In the vein of reaffirming unity, Nujaifi and Iraqi National Security Advisor Faleh al-Fayadh stonewalled divisive questions on Iran’s role in the fight and whether the United States should put more “boots on the ground.” Similarly, Fuad Hussein, the chief of staff of KRG President Massoud Barzani, deflected a question as to whether the United States is providing enough support to the KRG. All applauded the progress made so far, particularly the peshmerga’s recent severing of the direct supply routes between Mosul and Syria.
Despite the current “strategic weakening” of ISIS in Iraq, Hussein added that as long as ISIS has the “sectarian depth” provided by Syria, it cannot be defeated in Iraq; it will only spring back in another form. He also argued that it is not a foregone conclusion that the next step after the battle for Tikrit will be an attack on Mosul. He commented that “there are ideas but no plans yet” for assaulting Mosul, and stated that while the peshmerga could be partners in the undertaking, they could not do it alone. He asked rhetorically whether the objective should be Anbar or Ramadi instead.
U.S. Deputy Special Presidential Envoy for the Global Coalition to Counter ISIL Brett McGurk noted that ISIS has in recent months lost about 5,000 square miles, or a quarter of its territory, in Iraq, and asserted that there is no urgency to take Mosul and that it is up to the Iraqis to decide when to do so. The United States is pursuing an “active partnership” in developing the National Guard in Anbar, he said, and assured the audience that “the tide is turning.”
Putting Things in Perspective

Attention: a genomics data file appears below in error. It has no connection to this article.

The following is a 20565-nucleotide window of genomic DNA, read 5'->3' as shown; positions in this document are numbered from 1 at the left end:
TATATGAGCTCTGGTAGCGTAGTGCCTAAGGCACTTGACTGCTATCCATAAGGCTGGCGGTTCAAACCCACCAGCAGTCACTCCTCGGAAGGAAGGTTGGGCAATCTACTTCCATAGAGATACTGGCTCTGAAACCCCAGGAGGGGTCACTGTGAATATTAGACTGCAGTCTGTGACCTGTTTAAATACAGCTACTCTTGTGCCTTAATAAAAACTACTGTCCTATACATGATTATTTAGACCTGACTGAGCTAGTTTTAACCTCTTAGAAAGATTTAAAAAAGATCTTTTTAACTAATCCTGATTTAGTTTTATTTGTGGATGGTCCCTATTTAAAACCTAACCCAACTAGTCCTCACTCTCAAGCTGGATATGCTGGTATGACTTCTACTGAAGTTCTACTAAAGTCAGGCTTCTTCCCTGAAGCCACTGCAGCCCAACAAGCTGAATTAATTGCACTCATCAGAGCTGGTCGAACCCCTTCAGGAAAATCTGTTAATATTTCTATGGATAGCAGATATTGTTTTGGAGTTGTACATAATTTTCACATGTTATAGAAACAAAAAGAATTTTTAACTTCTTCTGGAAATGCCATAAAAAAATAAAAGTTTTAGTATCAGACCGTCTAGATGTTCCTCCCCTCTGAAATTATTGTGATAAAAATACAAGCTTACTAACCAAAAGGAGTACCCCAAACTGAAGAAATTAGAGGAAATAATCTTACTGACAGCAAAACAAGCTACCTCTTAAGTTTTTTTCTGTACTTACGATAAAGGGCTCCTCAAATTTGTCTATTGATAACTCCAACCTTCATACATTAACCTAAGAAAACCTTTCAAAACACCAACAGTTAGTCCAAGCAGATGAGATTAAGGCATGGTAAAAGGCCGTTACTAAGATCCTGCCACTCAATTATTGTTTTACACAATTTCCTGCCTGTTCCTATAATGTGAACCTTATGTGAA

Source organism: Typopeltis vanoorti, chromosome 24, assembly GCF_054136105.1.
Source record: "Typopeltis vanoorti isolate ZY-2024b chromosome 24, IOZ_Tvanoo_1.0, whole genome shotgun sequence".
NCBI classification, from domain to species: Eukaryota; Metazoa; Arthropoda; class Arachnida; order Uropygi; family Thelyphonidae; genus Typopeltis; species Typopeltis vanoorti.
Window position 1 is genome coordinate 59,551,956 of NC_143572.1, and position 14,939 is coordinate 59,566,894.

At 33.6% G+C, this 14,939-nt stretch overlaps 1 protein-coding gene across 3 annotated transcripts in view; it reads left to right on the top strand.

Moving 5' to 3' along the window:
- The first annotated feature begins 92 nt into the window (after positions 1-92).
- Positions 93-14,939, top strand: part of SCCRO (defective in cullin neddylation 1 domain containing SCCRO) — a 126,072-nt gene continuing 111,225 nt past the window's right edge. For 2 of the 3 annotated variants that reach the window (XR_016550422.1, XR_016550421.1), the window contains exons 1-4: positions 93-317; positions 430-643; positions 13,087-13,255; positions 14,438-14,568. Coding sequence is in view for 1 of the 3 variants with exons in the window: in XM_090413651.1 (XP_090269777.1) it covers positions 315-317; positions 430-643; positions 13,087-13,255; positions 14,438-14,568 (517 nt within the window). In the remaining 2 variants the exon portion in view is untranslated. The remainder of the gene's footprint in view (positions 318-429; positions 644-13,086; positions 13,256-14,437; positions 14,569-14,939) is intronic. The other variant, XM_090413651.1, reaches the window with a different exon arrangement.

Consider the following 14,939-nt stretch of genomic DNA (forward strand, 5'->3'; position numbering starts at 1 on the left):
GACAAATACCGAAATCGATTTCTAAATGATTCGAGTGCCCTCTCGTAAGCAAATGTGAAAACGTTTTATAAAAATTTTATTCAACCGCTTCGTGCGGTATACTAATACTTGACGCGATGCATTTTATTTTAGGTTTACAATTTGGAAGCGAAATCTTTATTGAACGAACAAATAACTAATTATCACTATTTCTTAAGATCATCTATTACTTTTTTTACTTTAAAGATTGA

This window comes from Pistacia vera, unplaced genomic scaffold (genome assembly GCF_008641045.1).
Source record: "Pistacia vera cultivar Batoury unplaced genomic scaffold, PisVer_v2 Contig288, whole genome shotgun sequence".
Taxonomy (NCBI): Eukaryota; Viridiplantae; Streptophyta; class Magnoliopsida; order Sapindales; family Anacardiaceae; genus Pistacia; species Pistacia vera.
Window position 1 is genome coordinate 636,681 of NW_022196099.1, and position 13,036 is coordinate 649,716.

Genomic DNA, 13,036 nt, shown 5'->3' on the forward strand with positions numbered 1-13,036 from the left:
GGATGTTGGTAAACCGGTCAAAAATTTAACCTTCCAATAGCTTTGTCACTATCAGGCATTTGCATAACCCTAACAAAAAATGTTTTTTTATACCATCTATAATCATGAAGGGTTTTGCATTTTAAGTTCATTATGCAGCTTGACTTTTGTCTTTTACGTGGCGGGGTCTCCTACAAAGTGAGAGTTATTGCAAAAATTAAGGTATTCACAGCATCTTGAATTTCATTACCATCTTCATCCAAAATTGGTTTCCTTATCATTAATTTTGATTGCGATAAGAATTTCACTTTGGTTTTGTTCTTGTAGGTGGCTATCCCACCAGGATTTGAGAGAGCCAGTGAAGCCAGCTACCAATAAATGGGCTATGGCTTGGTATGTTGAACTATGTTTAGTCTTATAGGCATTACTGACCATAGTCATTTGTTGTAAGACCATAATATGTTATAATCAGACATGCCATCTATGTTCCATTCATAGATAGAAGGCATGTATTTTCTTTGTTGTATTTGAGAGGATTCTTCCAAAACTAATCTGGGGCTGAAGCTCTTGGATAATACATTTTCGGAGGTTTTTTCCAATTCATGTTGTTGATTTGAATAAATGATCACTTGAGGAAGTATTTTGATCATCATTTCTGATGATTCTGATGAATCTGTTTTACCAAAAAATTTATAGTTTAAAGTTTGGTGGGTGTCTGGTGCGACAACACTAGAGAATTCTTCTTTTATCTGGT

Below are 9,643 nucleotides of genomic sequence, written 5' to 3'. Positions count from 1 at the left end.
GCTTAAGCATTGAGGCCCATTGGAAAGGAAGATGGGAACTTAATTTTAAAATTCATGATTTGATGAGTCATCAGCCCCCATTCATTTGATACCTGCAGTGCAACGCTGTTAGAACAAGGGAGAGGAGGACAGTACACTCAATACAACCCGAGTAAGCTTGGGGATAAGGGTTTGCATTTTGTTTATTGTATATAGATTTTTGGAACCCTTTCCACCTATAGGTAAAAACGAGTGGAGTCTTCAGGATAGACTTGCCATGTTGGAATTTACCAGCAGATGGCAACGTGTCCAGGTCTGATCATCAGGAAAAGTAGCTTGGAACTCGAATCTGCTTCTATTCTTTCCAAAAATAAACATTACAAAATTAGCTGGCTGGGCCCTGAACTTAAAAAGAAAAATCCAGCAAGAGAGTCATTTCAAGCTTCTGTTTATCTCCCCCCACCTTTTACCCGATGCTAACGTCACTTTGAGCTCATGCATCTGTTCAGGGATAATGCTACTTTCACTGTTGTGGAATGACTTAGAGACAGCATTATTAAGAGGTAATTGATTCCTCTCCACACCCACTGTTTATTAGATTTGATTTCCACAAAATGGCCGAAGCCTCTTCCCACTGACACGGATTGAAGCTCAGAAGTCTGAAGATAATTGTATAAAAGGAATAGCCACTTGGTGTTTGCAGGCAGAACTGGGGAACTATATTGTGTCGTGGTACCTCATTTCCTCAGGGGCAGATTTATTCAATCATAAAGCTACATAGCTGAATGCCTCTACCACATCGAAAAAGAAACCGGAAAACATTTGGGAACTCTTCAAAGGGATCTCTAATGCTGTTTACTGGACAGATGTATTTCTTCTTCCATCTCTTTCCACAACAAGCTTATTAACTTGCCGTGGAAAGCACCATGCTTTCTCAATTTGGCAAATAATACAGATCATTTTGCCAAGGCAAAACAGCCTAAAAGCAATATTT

In the near term, much depends on whether the Iraqis and Kurds can deliver on their calls for unity. Can the spirit of cooperation embodied in the agreement survive the obstacles blocking performance on both the KRG and Iraqi sides? Can Kurdish pressure for independence remain subdued? While in some ways the KRG is more independent than ever because of its seizure of Kirkuk and the performance of peshmerga fighters (at a cost of more than a thousand killed in combat), it is at the moment even more apparent that the KRG needs to make common cause with Baghdad against ISIS.
In the longer term, the Iraqis who insisted that Iraq faces not only the question of unity to confront ISIS now but also the question of how to plan for the aftermath have a point. In particular, the Shi‘i militias provide needed military muscle now, but it is a major question, even acknowledged by Foreign Minister Jaafari in his opening remarks, as to how they can be integrated into the Iraqi Security Forces (ISF) later. International dynamics are also at play. While the de facto U.S.-Iranian cooperation currently works to disadvantage ISIS, a reversion to the previous patterns of U.S.-Iranian competition down the pike is easy to imagine.
The apparent Iraqi success in retaking Tikrit is a case in point. Key was the U.S. decision to provide air support to the troops “under the command and control” of the ISF; this led to the disassociation of the Iranian-backed militias from the battle and the departure of Iranian leader Qassim Suleimani from the scene, even though other Popular Mobilization Units remain engaged. This establishes the precedent that the United States will not use its airpower to defend Iranian-backed militias engaged with ISIS.
Of equal significance is the wild card of what will happen in Syria. It is hard to see how either the problems of Syria or Iraq can be settled separately because of what Fuad Hussein called “sectarian depth.” The U.S. strategy of “Iraq first” lacks credibility without a more successful effort in Syria.